Although people say business in Louisville stops during the week of the Kentucky Derby, that’s not really the case.
Sure, employees leave early to attend various Kentucky Derby Festival events or have Oaks Day off work, but for some, including Louisville-Jefferson County Metro Government, the annual event is a business opportunity.
“It’s huge because people come in and are blown away by what’s going on in the city,” Louisville Mayor Greg Fischer told Insider Louisville. “It elevates our city to a whole other level in their minds as a great global city, and they see this tremendous event going on at the track. …They just walk away saying, ‘Wow, this city vastly exceeds my expectations.’ ”
This year, around 30 business people will visit as the city’s special guest for the Kentucky Derby, according to Mary Ellen Wiederwohl, chief of the city’s economic development arm Louisville Forward. In that role, Wiederwohl is a key player in efforts to bring companies to the city.
Each year, the guests enjoy brunch on the morning of Oaks Day, dinner at Metro Hall after the running of the Derby, and during the course of the weekend go back and forth from Churchill Downs. Fischer said the business leaders also are taken through various neighborhoods in Louisville.
“These are businesses, food people, film people,” Fischer said. The Derby “really showcases our city in an extraordinary way.”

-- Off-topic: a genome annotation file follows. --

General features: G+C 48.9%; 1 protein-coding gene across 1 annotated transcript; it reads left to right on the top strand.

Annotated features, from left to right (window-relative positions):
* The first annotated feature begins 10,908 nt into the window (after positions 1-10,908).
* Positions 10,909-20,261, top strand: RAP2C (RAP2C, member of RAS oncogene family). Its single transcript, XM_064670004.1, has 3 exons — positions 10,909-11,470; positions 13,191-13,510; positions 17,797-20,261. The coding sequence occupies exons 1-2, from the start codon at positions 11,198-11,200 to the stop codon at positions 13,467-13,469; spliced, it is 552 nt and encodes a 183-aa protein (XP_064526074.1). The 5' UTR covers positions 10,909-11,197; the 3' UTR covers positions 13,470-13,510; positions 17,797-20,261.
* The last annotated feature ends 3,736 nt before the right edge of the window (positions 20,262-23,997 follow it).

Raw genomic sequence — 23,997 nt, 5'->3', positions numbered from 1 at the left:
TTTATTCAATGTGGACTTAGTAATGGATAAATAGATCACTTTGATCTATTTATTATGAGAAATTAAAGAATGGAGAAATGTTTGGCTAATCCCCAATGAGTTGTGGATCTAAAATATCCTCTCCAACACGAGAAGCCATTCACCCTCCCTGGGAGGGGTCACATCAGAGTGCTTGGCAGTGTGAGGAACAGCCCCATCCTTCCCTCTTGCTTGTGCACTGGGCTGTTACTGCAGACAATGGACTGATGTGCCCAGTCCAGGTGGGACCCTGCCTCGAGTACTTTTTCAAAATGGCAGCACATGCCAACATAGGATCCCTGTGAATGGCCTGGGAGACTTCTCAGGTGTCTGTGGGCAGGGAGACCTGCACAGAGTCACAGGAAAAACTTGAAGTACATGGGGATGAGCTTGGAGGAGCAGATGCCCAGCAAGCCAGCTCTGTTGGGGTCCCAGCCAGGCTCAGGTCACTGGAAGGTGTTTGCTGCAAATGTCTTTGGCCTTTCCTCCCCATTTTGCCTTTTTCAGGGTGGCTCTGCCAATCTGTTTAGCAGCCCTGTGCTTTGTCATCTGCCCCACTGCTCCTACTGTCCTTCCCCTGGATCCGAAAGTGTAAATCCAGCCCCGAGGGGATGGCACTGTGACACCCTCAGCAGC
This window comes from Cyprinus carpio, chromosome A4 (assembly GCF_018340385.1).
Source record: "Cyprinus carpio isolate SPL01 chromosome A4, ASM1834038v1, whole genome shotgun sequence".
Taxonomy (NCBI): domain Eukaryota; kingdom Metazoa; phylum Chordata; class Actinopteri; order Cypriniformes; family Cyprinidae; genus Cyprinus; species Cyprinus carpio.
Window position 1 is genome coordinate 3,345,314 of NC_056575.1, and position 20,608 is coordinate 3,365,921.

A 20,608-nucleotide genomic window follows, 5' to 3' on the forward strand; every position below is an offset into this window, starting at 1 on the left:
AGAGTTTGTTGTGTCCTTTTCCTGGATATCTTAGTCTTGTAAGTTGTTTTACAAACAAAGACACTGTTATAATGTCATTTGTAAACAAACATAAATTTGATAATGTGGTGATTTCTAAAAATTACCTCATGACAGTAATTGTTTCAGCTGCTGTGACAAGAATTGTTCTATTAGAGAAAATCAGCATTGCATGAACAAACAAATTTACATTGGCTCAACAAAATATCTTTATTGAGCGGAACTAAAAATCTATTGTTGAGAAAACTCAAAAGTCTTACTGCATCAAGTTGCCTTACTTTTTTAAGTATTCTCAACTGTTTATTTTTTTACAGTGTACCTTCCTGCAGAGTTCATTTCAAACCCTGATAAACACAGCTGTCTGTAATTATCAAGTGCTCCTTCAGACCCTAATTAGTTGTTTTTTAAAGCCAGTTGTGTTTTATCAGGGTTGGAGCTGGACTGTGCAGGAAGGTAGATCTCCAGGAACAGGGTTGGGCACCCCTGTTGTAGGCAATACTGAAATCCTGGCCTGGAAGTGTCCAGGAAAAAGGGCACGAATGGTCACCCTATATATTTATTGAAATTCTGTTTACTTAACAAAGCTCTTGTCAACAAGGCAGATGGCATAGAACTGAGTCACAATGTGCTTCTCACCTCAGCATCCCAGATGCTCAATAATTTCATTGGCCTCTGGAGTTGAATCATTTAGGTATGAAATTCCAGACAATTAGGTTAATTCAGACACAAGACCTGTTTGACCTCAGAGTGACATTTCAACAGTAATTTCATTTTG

Companies in Louisville also use Derby as a business opportunity. Some offer a trip to Churchill Downs on Oaks or Derby as an incentive for employees, or executives invite people from other companies that they either do business with or hope to do business with in the future.
Although the Derby excitement is not the only factor a company considers when exploring a move to Louisville, the festive weekend in Louisville can help.
Because of the role the Derby can play in the city’s economic development, it was a good time for the city to celebrate the fact that for the second year in a row, Louisville Forward was named one of Site Selection magazine’s top U.S. economic development groups for 2015. Notably, Louisville Forward is just under two years old.
Louisville Forward earlier this year was ranked a Top 10 metro in terms of number of investment projects. Louisville ranked seventh on the list, and nearby Cincinnati and Columbus, Ohio, ranked fourth and fifth, respectively. Chicago ranked first.
Since its creation, Louisville Forward has helped add 10,500 new jobs to the city, an investment of nearly $3 billion, according to the city.
“We are making enormous strides,” Fischer said during a press conference about the accolade.
Projects currently being developed — including $600 million in hotel and apartment projects, $83.3 million in bourbon distillery experiences and the $28 million Paristown Point development — represent another $3 billion.
“Louisville is literally on a roll,” Wiederwohl said.
Derek Bland, vice president of business development for Houston Johnson, said the city’s focus on growth-oriented small businesses has allowed companies like Houston Johnson to expand. IL previously reported that the local logistics company plans to double its workforce in Louisville, which also will increase its revenues two-fold.
“That success will spill over into the community,” Bland said, adding: “We are very appreciative of the Louisville Forward team. It is because of your efforts and success that allows us to grow and realize sustained growth.”
Editor’s Note: This story has been updated. A previous version of the story included incorrect information provided by the mayor’s office.